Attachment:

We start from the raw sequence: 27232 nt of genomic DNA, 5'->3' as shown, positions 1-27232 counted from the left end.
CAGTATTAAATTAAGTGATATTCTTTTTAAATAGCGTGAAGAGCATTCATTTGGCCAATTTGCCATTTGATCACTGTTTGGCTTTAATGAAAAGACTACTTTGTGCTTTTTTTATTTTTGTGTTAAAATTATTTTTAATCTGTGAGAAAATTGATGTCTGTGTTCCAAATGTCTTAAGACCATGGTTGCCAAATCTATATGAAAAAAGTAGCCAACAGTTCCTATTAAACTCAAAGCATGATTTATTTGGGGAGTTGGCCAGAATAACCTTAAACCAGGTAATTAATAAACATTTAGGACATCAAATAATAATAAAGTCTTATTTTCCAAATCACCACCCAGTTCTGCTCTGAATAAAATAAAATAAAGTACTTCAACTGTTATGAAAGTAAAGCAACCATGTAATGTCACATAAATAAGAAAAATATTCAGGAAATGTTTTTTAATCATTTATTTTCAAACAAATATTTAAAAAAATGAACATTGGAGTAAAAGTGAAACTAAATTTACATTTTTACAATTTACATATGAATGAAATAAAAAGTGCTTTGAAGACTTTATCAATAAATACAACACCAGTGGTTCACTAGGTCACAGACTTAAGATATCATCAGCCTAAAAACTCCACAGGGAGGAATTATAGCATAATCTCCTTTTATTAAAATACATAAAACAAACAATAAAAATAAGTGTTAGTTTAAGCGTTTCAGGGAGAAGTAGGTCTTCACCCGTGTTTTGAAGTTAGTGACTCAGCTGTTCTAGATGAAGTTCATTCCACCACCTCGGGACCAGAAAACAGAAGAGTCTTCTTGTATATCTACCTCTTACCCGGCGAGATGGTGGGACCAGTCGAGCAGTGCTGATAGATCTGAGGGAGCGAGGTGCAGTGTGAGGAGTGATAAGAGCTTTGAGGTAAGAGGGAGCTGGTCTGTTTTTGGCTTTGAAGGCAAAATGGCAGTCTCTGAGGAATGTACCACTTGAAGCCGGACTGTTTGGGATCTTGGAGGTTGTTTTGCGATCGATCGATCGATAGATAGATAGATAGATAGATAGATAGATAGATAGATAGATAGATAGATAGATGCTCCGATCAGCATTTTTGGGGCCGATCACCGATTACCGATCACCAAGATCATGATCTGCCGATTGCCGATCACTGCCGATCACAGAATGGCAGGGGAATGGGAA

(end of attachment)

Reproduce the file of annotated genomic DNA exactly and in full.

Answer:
We start from the raw sequence: 27232 nt of genomic DNA, 5'->3' as shown, positions 1-27232 counted from the left end.
CAGTATTAAATTAAGTGATATTCTTTTTAAATAGCGTGAAGAGCATTCATTTGGCCAATTTGCCATTTGATCACTGTTTGGCTTTAATGAAAAGACTACTTTGTGCTTTTTTTATTTTTGTGTTAAAATTATTTTTAATCTGTGAGAAAATTGATGTCTGTGTTCCAAATGTCTTAAGACCATGGTTGCCAAATCTATATGAAAAAAGTAGCCAACAGTTCCTATTAAACTCAAAGCATGATTTATTTGGGGAGTTGGCCAGAATAACCTTAAACCAGGTAATTAATAAACATTTAGGACATCAAATAATAATAAAGTCTTATTTTCCAAATCACCACCCAGTTCTGCTCTGAATAAAATAAAATAAAGTACTTCAACTGTTATGAAAGTAAAGCAACCATGTAATGTCACATAAATAAGAAAAATATTCAGGAAATGTTTTTTAATCATTTATTTTCAAACAAATATTTAAAAAAATGAACATTGGAGTAAAAGTGAAACTAAATTTACATTTTTACAATTTACATATGAATGAAATAAAAAGTGCTTTGAAGACTTTATCAATAAATACAACACCAGTGGTTCACTAGGTCACAGACTTAAGATATCATCAGCCTAAAAACTCCACAGGGAGGAATTATAGCATAATCTCCTTTTATTAAAATACATAAAACAAACAATAAAAATAAGTGTTAGTTTAAGCGTTTCAGGGAGAAGTAGGTCTTCACCCGTGTTTTGAAGTTAGTGACTCAGCTGTTCTAGATGAAGTTCATTCCACCACCTCGGGACCAGAAAACAGAAGAGTCTTCTTGTATATCTACCTCTTACCCGGCGAGATGGTGGGACCAGTCGAGCAGTGCTGATAGATCTGAGGGAGCGAGGTGCAGTGTGAGGAGTGATAAGAGCTTTGAGGTAAGAGGGAGCTGGTCTGTTTTTGGCTTTGAAGGCAAAATGGCAGTCTCTGAGGAATGTACCACTTGAAGCCGGACTGTTTGGGATCTTGGAGGTTGTTTTGCGATCGATCGATCGATAGATAGATAGATAGATAGATAGATAGATAGATAGATAGATAGATAGATAGATGCTCCGATCAGCATTTTTGGGGCCGATCACCGATTACCGATCACCAAGATCATGATCTGCCGATTGCCGATCACTGCCGATCACAGAATGGCAGGGGAATGGGAA